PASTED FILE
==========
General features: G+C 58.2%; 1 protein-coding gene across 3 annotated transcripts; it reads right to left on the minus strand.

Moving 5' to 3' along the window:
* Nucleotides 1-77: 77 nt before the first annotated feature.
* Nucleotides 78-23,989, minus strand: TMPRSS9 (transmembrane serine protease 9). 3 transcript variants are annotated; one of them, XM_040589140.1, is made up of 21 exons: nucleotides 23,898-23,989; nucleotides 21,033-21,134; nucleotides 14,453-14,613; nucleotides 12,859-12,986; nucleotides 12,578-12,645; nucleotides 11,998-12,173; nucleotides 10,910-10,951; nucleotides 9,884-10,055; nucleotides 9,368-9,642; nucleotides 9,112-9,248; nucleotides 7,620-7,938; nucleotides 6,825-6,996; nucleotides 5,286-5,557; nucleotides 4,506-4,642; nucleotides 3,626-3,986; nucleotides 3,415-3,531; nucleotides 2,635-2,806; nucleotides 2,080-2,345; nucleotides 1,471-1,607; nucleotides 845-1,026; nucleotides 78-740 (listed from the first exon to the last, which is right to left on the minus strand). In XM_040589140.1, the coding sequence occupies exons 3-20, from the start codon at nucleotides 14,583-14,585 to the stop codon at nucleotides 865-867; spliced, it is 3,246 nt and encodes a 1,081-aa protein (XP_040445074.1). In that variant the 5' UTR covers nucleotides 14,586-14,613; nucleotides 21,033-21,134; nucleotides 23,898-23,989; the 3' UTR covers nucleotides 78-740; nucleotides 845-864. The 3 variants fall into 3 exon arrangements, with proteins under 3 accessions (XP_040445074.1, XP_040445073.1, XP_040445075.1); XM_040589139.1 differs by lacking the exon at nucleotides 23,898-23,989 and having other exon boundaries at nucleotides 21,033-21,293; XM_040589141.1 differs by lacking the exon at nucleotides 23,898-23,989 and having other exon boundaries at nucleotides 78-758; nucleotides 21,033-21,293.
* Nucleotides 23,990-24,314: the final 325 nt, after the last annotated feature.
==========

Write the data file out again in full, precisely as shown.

General features: G+C 58.2%; 1 protein-coding gene across 3 annotated transcripts; it reads right to left on the minus strand.

Moving 5' to 3' along the window:
* Nucleotides 1-77: 77 nt before the first annotated feature.
* Nucleotides 78-23,989, minus strand: TMPRSS9 (transmembrane serine protease 9). 3 transcript variants are annotated; one of them, XM_040589140.1, is made up of 21 exons: nucleotides 23,898-23,989; nucleotides 21,033-21,134; nucleotides 14,453-14,613; nucleotides 12,859-12,986; nucleotides 12,578-12,645; nucleotides 11,998-12,173; nucleotides 10,910-10,951; nucleotides 9,884-10,055; nucleotides 9,368-9,642; nucleotides 9,112-9,248; nucleotides 7,620-7,938; nucleotides 6,825-6,996; nucleotides 5,286-5,557; nucleotides 4,506-4,642; nucleotides 3,626-3,986; nucleotides 3,415-3,531; nucleotides 2,635-2,806; nucleotides 2,080-2,345; nucleotides 1,471-1,607; nucleotides 845-1,026; nucleotides 78-740 (listed from the first exon to the last, which is right to left on the minus strand). In XM_040589140.1, the coding sequence occupies exons 3-20, from the start codon at nucleotides 14,583-14,585 to the stop codon at nucleotides 865-867; spliced, it is 3,246 nt and encodes a 1,081-aa protein (XP_040445074.1). In that variant the 5' UTR covers nucleotides 14,586-14,613; nucleotides 21,033-21,134; nucleotides 23,898-23,989; the 3' UTR covers nucleotides 78-740; nucleotides 845-864. The 3 variants fall into 3 exon arrangements, with proteins under 3 accessions (XP_040445074.1, XP_040445073.1, XP_040445075.1); XM_040589139.1 differs by lacking the exon at nucleotides 23,898-23,989 and having other exon boundaries at nucleotides 21,033-21,293; XM_040589141.1 differs by lacking the exon at nucleotides 23,898-23,989 and having other exon boundaries at nucleotides 78-758; nucleotides 21,033-21,293.
* Nucleotides 23,990-24,314: the final 325 nt, after the last annotated feature.